Tuesday, November 04, 2008

Have We Overcome?

This is a day I always hoped would come, but never dared believe in. The euphoria that struck around 5 pm PST, when NPR called Pennsylvania and Ohio for Obama, has begun to fade. I realized when I watched Obama's acceptance speech, and kept looking for the bulletproof glass around him, that I still can't quite accept that he's really going to lead this country.

I agreed with Michelle Obama when she said Obama's candidacy was the first time she'd really felt proud of her country. In my lifetime, I've seen Jimmy Carter fail despite the best of intentions, Ronald Reagan set the clock back to the 1960s, Bush 41 let the oil oligarchs take over our foreign policy, and Bill Clinton let his penis invalidate his entire administration. The damage caused by Bush 43 has been too great even to list. As a liberal, an immigrant, a social progressive and a fiscal conservative, I have seen my candidates try and fail to serve those who need their help the most, while the other side never even tries to conceal their corrupt agenda.

I want to believe that today is different, that in America we can finally put our twisted racial history behind us, that we can stop looking at the world and at people in black and white and start finding nuanced and effective solutions to our problems. I genuinely hope for this to happen. But I keep thinking it's impossible, that something will go wrong--Eliot Spitzer and Bill Clinton being examples of the best worst case, while JFK, RFK and MLK Jr. exemplify the worst worst case.

But then, this whole campaign has been run on the platform of refusing to let fear run our lives or our country. And so, I am happy, and look forward to a new Camelot in 76 days.


I'm back from India and will have reports in the next few days, but today's post is about something that's actually even more important to me than art--exercising the right to vote.

One of the great virtues of our democracy is that we may choose who we wish to support for higher office. That choice is personal and it's no one's place to tell you how to use it. I would not presume to do so, but I am writing about this today because I know that this may be the most important US election of my lifetime.

Too many consequences of the last 8 years are coming to bear on all of us now, with more fallout yet to come. I firmly believe that the only way to correct our national course is to elect Barack Obama and Joe Biden. They are not perfect candidates, nor perfect people, but they are the best options we have been offered in a long time.

Polls are showing Obama ahead, but polls can lie. The consequences of not electing Obama are too severe for us not to act. The America that John McCain and Sarah Palin want does not include people like me--we of the funny names, immigrant ties and acceptance of non-Christian religions. McCain and Palin don't believe that we are part of America, but Obama and Biden do. They understand that the world is an interconnected place, that the balance of global power is shifting toward the East, and that immigrants make this country great. We, especially we immigrants who have come here and done well for ourselves, should understand in turn that the social safety net also makes this country great (even if it requires paying some taxes). Having recently been in India, where it does not exist, I can see the difference.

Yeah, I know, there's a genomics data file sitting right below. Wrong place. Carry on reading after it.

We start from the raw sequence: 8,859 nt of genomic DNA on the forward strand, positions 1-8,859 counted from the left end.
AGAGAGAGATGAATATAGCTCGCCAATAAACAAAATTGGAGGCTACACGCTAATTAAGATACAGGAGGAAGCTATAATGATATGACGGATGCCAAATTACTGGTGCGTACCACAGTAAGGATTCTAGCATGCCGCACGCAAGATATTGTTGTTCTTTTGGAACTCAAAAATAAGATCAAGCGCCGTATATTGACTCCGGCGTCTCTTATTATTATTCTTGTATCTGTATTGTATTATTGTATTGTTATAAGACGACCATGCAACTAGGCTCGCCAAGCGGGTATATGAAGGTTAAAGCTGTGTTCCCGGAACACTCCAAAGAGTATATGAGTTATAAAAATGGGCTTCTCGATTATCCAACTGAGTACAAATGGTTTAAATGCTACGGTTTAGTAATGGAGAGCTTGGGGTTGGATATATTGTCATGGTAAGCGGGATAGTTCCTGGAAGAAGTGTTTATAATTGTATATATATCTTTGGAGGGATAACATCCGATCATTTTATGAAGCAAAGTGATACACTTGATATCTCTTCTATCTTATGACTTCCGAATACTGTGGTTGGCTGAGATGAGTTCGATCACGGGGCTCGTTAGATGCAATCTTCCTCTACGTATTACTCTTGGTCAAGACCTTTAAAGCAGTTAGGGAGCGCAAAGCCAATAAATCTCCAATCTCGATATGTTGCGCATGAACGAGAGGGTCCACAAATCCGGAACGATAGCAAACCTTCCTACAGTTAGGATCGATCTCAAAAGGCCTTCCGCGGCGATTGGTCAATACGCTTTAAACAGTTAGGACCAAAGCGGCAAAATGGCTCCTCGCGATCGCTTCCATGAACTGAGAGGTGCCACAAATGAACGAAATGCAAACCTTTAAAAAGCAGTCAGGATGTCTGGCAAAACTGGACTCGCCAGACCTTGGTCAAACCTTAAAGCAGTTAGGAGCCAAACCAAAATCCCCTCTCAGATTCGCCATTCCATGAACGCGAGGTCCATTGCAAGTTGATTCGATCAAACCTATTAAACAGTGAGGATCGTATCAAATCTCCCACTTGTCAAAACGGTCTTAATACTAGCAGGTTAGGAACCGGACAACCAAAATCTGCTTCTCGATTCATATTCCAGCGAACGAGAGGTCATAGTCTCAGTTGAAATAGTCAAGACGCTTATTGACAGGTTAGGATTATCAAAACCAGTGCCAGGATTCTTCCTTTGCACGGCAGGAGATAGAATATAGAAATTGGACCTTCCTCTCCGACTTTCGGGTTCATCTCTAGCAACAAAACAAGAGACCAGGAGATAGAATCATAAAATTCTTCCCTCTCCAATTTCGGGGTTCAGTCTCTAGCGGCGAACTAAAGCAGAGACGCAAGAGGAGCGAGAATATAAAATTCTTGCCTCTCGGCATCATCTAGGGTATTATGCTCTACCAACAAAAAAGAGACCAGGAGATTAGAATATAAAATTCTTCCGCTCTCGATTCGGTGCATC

If you are a citizen, I am asking you to please exercise your right to vote tomorrow, and help elect Obama and Biden. If you're not, I'm asking you to please make a donation if you can afford it and your residency status permits it, and to talk to your friends and colleagues about these important issues.

Please forward this message to your networks, and especially to people in Florida, Virginia, Colorado, Iowa, Indiana, Michigan, Minnesota, Missouri, Montana, New Hampshire, New Mexico, Nevada, North Carolina, Ohio, Pennsylvania, and Wisconsin.

Also, please support candidates for other offices who can help bring about the enormous changes we so badly need, like Ashwin Madia in Minnesota, and Jeanne Shaheen in New Hampshire.

Finally, if you're in California, please take the time to consider all the (tedious and confusing) propositions on the ballot. If you do nothing else, please vote NO on Proposition 8, and prevent discrimination from being constitutionalized in this state. Marriage is a contract that governs property-sharing and guardianship rights in case of medical emergency, and it is none of the state's business which two people choose to enter into this exclusive agreement. The gender of the two people should be of no concern whatsoever under the law.

I also encourage NO votes on Proposition 4, although I recognize that the issue of parental notification for minors seeking abortions is a more complicated one. Although I understand parents' concerns about the availability of a medical procedure to their minor children without their consent, I also have observed that the teen girls who are most likely to need abortions are the ones who are least able to turn to their parents in times of crisis. The sad fact is that girls who can talk to their parents about serious issues are far less likely to get pregnant in the first place, while the ones who can't are much more likely to do something stupid and potentially dangerous like pursue an illegal abortion.

Thank you very much for taking the time to read this appeal. Here's to waking up on Wednesday in a country that appreciates us.